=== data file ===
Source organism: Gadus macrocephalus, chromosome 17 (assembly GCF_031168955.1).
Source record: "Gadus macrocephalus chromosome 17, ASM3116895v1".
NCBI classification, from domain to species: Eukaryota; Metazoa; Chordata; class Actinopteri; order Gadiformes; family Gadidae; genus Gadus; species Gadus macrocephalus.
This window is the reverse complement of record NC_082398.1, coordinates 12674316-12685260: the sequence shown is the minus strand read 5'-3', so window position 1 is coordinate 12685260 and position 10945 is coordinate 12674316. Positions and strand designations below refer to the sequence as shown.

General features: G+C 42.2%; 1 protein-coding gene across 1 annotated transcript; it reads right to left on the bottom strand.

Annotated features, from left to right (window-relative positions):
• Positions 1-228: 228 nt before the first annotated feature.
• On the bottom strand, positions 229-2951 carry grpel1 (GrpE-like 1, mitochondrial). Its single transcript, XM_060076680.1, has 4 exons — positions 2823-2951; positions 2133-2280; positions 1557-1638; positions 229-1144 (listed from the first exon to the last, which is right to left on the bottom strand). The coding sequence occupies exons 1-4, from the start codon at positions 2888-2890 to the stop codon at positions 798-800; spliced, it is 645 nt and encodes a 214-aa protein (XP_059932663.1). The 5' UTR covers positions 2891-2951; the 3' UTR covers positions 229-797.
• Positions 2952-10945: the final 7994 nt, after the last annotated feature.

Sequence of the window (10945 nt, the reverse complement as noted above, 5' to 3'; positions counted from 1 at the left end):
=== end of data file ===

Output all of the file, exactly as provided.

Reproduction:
Source organism: Gadus macrocephalus, chromosome 17 (assembly GCF_031168955.1).
Source record: "Gadus macrocephalus chromosome 17, ASM3116895v1".
NCBI classification, from domain to species: Eukaryota; Metazoa; Chordata; class Actinopteri; order Gadiformes; family Gadidae; genus Gadus; species Gadus macrocephalus.
This window is the reverse complement of record NC_082398.1, coordinates 12674316-12685260: the sequence shown is the minus strand read 5'-3', so window position 1 is coordinate 12685260 and position 10945 is coordinate 12674316. Positions and strand designations below refer to the sequence as shown.

General features: G+C 42.2%; 1 protein-coding gene across 1 annotated transcript; it reads right to left on the bottom strand.

Annotated features, from left to right (window-relative positions):
• Positions 1-228: 228 nt before the first annotated feature.
• On the bottom strand, positions 229-2951 carry grpel1 (GrpE-like 1, mitochondrial). Its single transcript, XM_060076680.1, has 4 exons — positions 2823-2951; positions 2133-2280; positions 1557-1638; positions 229-1144 (listed from the first exon to the last, which is right to left on the bottom strand). The coding sequence occupies exons 1-4, from the start codon at positions 2888-2890 to the stop codon at positions 798-800; spliced, it is 645 nt and encodes a 214-aa protein (XP_059932663.1). The 5' UTR covers positions 2891-2951; the 3' UTR covers positions 229-797.
• Positions 2952-10945: the final 7994 nt, after the last annotated feature.

Sequence of the window (10945 nt, the reverse complement as noted above, 5' to 3'; positions counted from 1 at the left end):